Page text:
Next Launch:


Date: Tuesday, September 14, 2021
Time: 6:07 PM UTC (UTC +0)

This goes

to space



Update: Launch 19 will add another 16 satellites to OneWeb’s first-generation constellation, bringing the total number of satellites in-orbit to 634.

Launch 18 which launched on Mar 25, 2023, added another 36 satellites to OneWeb’s first-generation constellation, bringing the total number of satellites in-orbit to 618.

Launch 17 which launched on Mar 9, 2023, added another 40 satellites to OneWeb’s first-generation constellation, bringing the total number of satellites in-orbit to 582.

OneWeb is a space-based internet company owned by the British government and an Indian-British company since July 2020.

Based in London, the company is building a satellite constellation with the goal of providing high-speed broadband services to people around the globe.

Originally named WorldVu, the first six test OneWebs of a then-planned 1,240 satellite constellation were launched from South America in February 2019 on a Russian Soyuz rocket purchased by Europe's Arianespace launch services corporation.

After the first mission, operational OneWeb satellites began launching in batches of 34 or 36 on Soyuz rockets provided by Arianespace and Starsem, the part of Roscosmos (the Russian space agency) that handles commercial flights of the Soyuz.

All of those Arianespace-Starsem missions have launched either from the Baikonur Cosmodrome in Kazakhstan or the Vostochny Cosmodrome in eastern Russia.

In May 2020, while in bankruptcy and before its purchase by the British government, OneWeb asked the Federal Communications Commission in the United States (a controlling authority for OneWeb) to increase the number of satellites in the constellation from 1,240 to 47,844.

In January 2021, OneWeb amended the request down to just 6,372 satellites for the constellation.

The entire OneWeb network will operate in a 1,200 km orbit and will provide global internet service. However, the British government has been quick to limit access to the service.

Photo credit: OneWeb (Early 2020)

On this


Soyuz 2.1b/Fregat

Meet part of Roscosmos’s 21st century version of the Soyuz rocket. 

One of the main upgrades included in the Soyuz 2.1b is a completely digital flight control system -- not a small task when the Soyuz rocket was first designed in the 1960s.


Height: 46.3 m (152 ft)

Diameter: 2.95 m (9 ft 8 in)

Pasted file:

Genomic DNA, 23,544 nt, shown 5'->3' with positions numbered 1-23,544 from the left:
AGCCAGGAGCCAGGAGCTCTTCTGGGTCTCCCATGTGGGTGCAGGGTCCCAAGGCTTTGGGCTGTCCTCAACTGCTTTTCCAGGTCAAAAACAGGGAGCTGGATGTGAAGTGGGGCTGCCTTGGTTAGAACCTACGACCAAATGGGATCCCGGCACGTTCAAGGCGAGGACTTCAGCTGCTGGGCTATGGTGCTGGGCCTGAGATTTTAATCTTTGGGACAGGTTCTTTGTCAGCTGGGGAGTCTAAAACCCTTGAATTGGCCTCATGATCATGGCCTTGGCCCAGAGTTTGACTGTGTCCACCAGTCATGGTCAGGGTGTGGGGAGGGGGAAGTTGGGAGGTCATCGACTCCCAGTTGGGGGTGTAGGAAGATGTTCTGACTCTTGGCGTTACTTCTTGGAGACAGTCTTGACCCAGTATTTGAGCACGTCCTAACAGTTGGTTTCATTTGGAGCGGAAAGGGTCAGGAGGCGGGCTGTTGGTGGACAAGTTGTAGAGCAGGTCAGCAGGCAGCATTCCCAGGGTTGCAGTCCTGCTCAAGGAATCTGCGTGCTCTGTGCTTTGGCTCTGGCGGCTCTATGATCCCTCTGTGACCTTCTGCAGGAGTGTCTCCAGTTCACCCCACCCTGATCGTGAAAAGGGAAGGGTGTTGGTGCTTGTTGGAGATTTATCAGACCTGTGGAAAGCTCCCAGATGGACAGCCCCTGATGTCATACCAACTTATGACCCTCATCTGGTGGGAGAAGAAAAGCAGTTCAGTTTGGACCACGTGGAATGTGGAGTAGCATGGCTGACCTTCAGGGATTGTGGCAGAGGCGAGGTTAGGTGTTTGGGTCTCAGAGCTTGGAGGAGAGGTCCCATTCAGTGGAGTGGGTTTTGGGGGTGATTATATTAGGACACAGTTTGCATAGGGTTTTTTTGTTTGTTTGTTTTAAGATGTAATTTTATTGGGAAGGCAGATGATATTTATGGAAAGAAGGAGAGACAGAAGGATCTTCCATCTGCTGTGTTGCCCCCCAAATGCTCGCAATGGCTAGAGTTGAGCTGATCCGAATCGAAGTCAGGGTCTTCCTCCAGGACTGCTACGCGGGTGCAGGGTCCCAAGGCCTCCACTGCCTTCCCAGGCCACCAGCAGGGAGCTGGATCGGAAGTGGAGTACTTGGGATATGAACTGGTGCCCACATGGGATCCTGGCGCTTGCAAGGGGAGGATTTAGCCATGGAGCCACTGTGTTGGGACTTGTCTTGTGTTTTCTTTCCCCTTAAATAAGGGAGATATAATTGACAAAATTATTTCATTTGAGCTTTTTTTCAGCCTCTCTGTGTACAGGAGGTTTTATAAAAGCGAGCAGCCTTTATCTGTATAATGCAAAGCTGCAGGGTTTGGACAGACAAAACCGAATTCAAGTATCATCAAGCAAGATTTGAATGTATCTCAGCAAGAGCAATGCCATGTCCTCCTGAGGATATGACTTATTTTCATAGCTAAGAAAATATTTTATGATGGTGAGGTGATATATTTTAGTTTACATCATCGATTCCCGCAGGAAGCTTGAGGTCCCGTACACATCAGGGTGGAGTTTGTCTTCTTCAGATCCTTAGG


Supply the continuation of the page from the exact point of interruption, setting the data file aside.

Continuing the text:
Mass: 312,000 kg (688,000 lb)

Stages: 2 or 3

This digital Flight Control System allows for greater precision and launch target accuracy.

The Soyuz 2.1b also sports an uprated Blok-I second stage engine, the RD-0124, which provides increased performance.

It was the second of three Soyuz 2 variants to fly, taking its first launch on December 27th, 2006.

The Soyuz 2.1b variant flies under two different national flags and has two different names for the same configuration.

When launching from Baikonur or Plesetsk, the rocket flies as part of the Russian Federal Space Agency, Roscosmos. For these missions, it is known as the Soyuz 2.1b.

When sold to Arianespace, the European Space Agency's launch management company, the rocket sports a few European modifications, like a European payload adapter and a European flight termination system.

When it flies for Europe, the rocket is known as the Soyuz ST-B.

Image: ESA

From this

launch site

Site No. 31/6 - Baikonur Cosmodrome, Kazakhstan
September 14, 2021

Site 31/6 has been an active launch pad since January 14th, 1961. It has been used to launch R-7A, Vostok, Voskhod, Polyot, Molniya, and previous versions of Soyuz rockets.

It is currently used exclusively to launch the Soyuz 2 rockets.

A workhorse pad for satellite and robotic missions, it took up crew launch duties for Russian missions to the Station beginning in April 2020.

Baikonur Cosmodrome

Located in southern Kazakhstan, Baikonur was the world's first spaceport and the launch site for humanity's first orbital satellite, Sputnik, and Yuri Gagarin's first human spaceflight on April 12th, 1961.

Originally built as the Soviet Union's launch base, the collapse of the Union led to the Kazakh government leasing Baikonur to Russia until 2050.

The spaceport is operated both by Roscosmos, the federal space agency of the Russian Federation, and the Russian Aerospace Forces, a branch of the Russian Armed Forces.

Image: GK Launch Services / Roscosmos

Here's where to view OneWeb #10

Viewing Sites

Space is for everyone. Here’s a link to share the launch with your friends.